Dorsheimer house

... austere incized ornaments recalling rosettes and triglyphs


The city of Buffalo, which is best known to architectural historians for its buildings by Frank Lloyd Wright and Louis Sullivan, also occupies an important place in the career of Henry Hobson Richardson (1838-1886). The house Richardson agreed in October, 1868, to design for William Dorsheimer (1832-1888) was once one of Buffalo's principal residences.

Note 1 - Van Rensselaer in her "List of Henry Hobson Richardson's Works," appendix I, 139, cited the Dorsheimer house as the third commission the Gambrill and Richardson firm received The B. W. Crowninshield house in Boston commissioned in April, 1868, and the North Congregational Church at Springfield of May, 1868, preceded it. Mrs. Van Rensselaer indicates that her list was "carefully compiled from Richardson's office books" and that the Dorsheimer house was among those commissions that were "practically Richardson's own work:" According to the most recent deed search made by the Abstract Title Division of the Title Guarantee Company, Dorsheimer purchased the ground in his wife Isabella's name from Antoinette Le Couteulx de Caumont on May 5, 1868.

It may be assumed that construction of the dwelling began during the building season of 1869. In October, 1869, Richardson noted in his sketchbook that he was "working on the Dorsheimer piazza," which may have been the porch for the north entrance (See O'Gorman, 211, 3r.) The house apparently was unfinished by the time that the 1870 city directory was published in May of that year, for Dorsheimer was still listed at his old address. He first appeared at 438 Delaware Avenue in the next edition of the directory which came out in July, 1871. Therefore, in all probability, the house, of which Dorsheimer took occupancy after May, 1870, but before July, 1871, required approximately two years to construct.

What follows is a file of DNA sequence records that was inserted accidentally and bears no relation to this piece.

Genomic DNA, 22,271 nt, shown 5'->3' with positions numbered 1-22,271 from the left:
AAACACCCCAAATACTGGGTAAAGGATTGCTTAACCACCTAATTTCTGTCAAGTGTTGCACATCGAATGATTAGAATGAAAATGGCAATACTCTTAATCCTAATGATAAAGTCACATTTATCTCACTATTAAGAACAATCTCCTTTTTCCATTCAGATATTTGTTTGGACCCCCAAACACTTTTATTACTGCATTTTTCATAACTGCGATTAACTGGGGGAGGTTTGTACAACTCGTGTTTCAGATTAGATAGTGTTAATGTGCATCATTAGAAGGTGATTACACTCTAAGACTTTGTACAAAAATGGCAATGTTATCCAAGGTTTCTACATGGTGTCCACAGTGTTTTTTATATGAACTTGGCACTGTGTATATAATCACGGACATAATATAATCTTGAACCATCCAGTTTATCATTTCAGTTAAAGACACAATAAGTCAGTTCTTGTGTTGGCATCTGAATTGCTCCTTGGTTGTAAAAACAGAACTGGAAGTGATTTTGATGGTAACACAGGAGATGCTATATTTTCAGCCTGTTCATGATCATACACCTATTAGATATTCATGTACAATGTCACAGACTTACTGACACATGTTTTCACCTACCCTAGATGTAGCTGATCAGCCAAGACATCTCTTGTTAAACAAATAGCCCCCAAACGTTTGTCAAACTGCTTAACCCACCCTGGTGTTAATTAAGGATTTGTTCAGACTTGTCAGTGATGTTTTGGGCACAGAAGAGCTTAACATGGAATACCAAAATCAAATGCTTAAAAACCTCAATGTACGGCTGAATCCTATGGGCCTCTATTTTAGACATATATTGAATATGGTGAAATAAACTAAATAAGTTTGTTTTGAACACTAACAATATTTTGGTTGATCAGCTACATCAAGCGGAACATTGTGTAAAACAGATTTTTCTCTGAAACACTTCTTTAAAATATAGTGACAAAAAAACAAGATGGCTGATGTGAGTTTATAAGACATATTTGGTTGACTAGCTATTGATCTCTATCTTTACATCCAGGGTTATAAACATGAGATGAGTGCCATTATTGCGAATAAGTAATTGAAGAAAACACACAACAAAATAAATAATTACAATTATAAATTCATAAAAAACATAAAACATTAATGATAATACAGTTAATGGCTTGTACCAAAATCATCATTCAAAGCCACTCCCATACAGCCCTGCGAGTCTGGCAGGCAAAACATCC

Plans in the Richardson collection at Houghton Library, Harvard University, have been identified by Henry-Russell Hitchcock as for a second house for Dorsheimer, possibly dating from the mid-1870s and destined for a site in Albany (See Hitchcock, 309, n. v-11.) Vincent Scully, Jr., in "The Shingle Style and the Stick Style: Architectural Theory and Design from Richardson to the Origins of Wright," rev ed., New Haven, 1971, 5, n .12, compares this plan to the Maison Imbert des Mottelettes by Mortier, which he regards as an example of a similar type of Parisian town house.

A work of the architect's little-studied early period, it was erected on then newly fashionable Delaware Avenue for a man who was to play a major role in Richardson's career. Commissioned three years after his return to America from Paris and study at the Ecole des Beaux-Arts, the Dorsheimer house, which was ready for occupancy by the summer of 1871, reveals significantly Richardson's understanding of French architectural ideas.

Note 2 - This article is based upon a paper read at the 1978 Annual Convention of the Society of Architectural Historians. Research has been supported by a grant from the State University of New York Research Foundation. I wish to thank Robert C Sanborn, present owner of the Dorsheimer house for allowing me to study the building and O. William Shelgren Jr., AIA, for his assistance and advice. I also wish to acknowledge the assistance of Nancy Goeschel and Susan Stein Ganelin, who are working on Richard Morris Hunt, and Charles Beveridge, editor of the Frederick Law Olmsted Papers. Finally, I am indebted to John Coolidge and Henry- Russell Hitchcock for many valuable suggestions and comments.